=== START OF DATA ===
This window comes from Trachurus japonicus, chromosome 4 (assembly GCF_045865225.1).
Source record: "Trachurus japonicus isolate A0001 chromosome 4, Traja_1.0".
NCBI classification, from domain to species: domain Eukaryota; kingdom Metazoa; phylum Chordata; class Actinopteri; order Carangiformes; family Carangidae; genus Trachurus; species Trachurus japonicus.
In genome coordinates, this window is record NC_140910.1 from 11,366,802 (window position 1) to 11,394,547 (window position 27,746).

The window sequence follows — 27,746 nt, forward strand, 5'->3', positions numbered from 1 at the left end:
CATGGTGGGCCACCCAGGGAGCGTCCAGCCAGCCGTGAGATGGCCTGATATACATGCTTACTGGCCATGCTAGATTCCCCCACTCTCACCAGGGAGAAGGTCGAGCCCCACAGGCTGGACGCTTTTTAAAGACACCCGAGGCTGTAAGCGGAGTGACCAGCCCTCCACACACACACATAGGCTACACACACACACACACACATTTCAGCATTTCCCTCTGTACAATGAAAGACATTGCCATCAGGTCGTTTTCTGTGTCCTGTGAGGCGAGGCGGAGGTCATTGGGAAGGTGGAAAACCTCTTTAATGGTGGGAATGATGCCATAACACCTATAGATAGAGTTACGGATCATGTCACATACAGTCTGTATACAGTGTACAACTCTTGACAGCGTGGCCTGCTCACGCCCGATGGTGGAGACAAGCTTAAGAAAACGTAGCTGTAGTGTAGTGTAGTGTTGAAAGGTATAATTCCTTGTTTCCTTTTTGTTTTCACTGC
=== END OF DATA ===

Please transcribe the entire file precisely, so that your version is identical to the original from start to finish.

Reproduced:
This window comes from Trachurus japonicus, chromosome 4 (assembly GCF_045865225.1).
Source record: "Trachurus japonicus isolate A0001 chromosome 4, Traja_1.0".
NCBI classification, from domain to species: domain Eukaryota; kingdom Metazoa; phylum Chordata; class Actinopteri; order Carangiformes; family Carangidae; genus Trachurus; species Trachurus japonicus.
In genome coordinates, this window is record NC_140910.1 from 11,366,802 (window position 1) to 11,394,547 (window position 27,746).

The window sequence follows — 27,746 nt, forward strand, 5'->3', positions numbered from 1 at the left end:
CATGGTGGGCCACCCAGGGAGCGTCCAGCCAGCCGTGAGATGGCCTGATATACATGCTTACTGGCCATGCTAGATTCCCCCACTCTCACCAGGGAGAAGGTCGAGCCCCACAGGCTGGACGCTTTTTAAAGACACCCGAGGCTGTAAGCGGAGTGACCAGCCCTCCACACACACACATAGGCTACACACACACACACACACATTTCAGCATTTCCCTCTGTACAATGAAAGACATTGCCATCAGGTCGTTTTCTGTGTCCTGTGAGGCGAGGCGGAGGTCATTGGGAAGGTGGAAAACCTCTTTAATGGTGGGAATGATGCCATAACACCTATAGATAGAGTTACGGATCATGTCACATACAGTCTGTATACAGTGTACAACTCTTGACAGCGTGGCCTGCTCACGCCCGATGGTGGAGACAAGCTTAAGAAAACGTAGCTGTAGTGTAGTGTAGTGTTGAAAGGTATAATTCCTTGTTTCCTTTTTGTTTTCACTGC